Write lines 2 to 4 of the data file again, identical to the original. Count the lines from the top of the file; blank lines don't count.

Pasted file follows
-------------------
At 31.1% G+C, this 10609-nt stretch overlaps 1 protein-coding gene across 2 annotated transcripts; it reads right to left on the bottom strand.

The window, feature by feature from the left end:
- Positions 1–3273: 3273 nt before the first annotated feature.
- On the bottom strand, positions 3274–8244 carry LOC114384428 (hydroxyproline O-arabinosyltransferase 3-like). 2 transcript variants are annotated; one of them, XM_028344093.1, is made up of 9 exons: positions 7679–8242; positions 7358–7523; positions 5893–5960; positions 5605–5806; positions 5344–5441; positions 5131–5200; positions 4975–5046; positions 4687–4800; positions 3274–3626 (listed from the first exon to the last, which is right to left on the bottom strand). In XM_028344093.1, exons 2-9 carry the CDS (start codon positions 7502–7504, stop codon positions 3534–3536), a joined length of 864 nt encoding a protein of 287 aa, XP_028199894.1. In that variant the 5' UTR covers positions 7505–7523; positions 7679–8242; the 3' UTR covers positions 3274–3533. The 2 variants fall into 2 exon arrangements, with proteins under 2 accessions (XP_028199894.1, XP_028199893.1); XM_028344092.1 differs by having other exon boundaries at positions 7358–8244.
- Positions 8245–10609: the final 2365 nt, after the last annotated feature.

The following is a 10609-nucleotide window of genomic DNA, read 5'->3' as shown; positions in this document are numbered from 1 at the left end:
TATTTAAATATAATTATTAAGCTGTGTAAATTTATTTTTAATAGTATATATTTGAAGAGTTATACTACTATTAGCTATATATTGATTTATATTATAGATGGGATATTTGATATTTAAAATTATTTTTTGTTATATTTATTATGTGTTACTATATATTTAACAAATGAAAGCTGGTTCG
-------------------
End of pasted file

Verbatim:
The window, feature by feature from the left end:
- Positions 1–3273: 3273 nt before the first annotated feature.
- On the bottom strand, positions 3274–8244 carry LOC114384428 (hydroxyproline O-arabinosyltransferase 3-like). 2 transcript variants are annotated; one of them, XM_028344093.1, is made up of 9 exons: positions 7679–8242; positions 7358–7523; positions 5893–5960; positions 5605–5806; positions 5344–5441; positions 5131–5200; positions 4975–5046; positions 4687–4800; positions 3274–3626 (listed from the first exon to the last, which is right to left on the bottom strand). In XM_028344093.1, exons 2-9 carry the CDS (start codon positions 7502–7504, stop codon positions 3534–3536), a joined length of 864 nt encoding a protein of 287 aa, XP_028199894.1. In that variant the 5' UTR covers positions 7505–7523; positions 7679–8242; the 3' UTR covers positions 3274–3533. The 2 variants fall into 2 exon arrangements, with proteins under 2 accessions (XP_028199894.1, XP_028199893.1); XM_028344092.1 differs by having other exon boundaries at positions 7358–8244.